Body modifications are largely unregulated in NSW, according to the Health Minister. (Flickr: IZATRINI.com
People undergoing procedures like split tongues and skin implants have “pretty major issues going on in their head”, the New South Wales Health Minister says.
Brad Hazzard pledged to crack down on the body modification industry in New South Wales, which he described as unregulated and dangerous.
The plans to tighten the laws come after a woman died while undergoing a breast enhancement procedure at a Sydney cosmetic clinic earlier this year.
Another woman’s genitals were allegedly mutilated during a procedure on the NSW central coast in 2016.
“People who have these things done to themselves really have some pretty major issues going on in their head,” he said.
“I’ve asked the Ministry for Health to look at what we can do to make it safer for people who are perhaps going through a bad time in their life and thinking these things are OK to do.
“It’s not just the issue of infection or nerve damage. You can actually die when you have items inserted into various parts of your body.”
Some underground places ‘very shady’
Quinton Laws, from Campbelltown, has already had body modification, including an arm-burn “scarification” and is keen to have under-skin implants in the shape of a skull.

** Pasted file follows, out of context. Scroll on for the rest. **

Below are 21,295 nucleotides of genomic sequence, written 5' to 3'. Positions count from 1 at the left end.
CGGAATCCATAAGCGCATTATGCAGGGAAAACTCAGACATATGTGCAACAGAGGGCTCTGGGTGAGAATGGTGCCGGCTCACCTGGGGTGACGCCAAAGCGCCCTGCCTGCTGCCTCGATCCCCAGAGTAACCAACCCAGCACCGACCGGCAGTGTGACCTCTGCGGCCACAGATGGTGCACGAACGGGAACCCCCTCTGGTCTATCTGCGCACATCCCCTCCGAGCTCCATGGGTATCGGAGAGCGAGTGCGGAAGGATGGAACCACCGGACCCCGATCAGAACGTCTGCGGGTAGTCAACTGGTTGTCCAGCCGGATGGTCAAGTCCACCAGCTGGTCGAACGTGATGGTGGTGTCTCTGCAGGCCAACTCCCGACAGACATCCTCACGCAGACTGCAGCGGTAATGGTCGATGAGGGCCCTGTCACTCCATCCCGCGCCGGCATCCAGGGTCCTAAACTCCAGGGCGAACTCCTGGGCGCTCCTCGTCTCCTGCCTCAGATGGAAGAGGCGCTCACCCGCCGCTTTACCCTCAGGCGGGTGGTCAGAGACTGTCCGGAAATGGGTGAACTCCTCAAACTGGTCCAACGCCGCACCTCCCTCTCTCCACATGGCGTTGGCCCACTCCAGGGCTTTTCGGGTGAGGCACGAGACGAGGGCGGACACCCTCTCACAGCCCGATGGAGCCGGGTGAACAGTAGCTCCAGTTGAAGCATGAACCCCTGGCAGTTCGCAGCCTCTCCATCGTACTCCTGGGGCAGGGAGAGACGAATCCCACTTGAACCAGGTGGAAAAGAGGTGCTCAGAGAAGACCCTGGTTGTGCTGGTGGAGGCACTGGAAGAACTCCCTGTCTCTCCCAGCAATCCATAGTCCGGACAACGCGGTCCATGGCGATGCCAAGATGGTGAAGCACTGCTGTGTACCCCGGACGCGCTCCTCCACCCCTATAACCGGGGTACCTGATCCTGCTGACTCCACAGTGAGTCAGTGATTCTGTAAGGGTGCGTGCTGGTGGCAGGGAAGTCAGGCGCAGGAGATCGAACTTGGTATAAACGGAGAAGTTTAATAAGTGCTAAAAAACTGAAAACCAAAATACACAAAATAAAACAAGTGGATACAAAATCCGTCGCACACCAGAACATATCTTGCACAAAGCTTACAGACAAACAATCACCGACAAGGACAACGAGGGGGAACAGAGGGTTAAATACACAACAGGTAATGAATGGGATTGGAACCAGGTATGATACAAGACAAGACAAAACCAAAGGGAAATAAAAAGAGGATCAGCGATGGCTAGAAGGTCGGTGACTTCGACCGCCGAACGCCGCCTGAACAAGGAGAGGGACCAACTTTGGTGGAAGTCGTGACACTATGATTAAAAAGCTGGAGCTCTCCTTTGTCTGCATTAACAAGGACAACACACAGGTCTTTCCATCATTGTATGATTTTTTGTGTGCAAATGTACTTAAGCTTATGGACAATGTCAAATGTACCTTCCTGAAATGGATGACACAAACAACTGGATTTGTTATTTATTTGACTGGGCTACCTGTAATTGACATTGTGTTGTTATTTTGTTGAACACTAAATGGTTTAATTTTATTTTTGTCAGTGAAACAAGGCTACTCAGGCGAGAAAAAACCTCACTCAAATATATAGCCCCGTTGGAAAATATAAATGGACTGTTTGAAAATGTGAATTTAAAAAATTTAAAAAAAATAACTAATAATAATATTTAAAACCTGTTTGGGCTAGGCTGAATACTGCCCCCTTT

He disputed the Minister’s claim that body modifiers had “major issues” but agreed that more regulation could be a good thing.
“It would be a lot easier and safer if you could just go down to your local plastic surgeon and ask for one of these sorts of implants and get it done professionally and legally rather than have to go to one of these back street underground places,” he said.
“If you’re a woman and you want to get breast implants that’s completely legal but if you just want a skull implant underneath your hand, that is illegal. I don’t see the point.”
Mr Laws has not had his implant yet.
“I am finding it a little bit difficult to find places that do it because it is not yet recognised as a legal procedure, so they are normally underground places that you have to go to. Some of them are very shady,” he said.
Mr Hazard said written agreements, better record-keeping and management of subsequent health complications would be part of the crackdown.
“Personally I think there’s more to be done than that,” he said.
“Having some of these people complete these procedures on you — really they have no surgical skills whatsoever or training — is, I think, criminal.”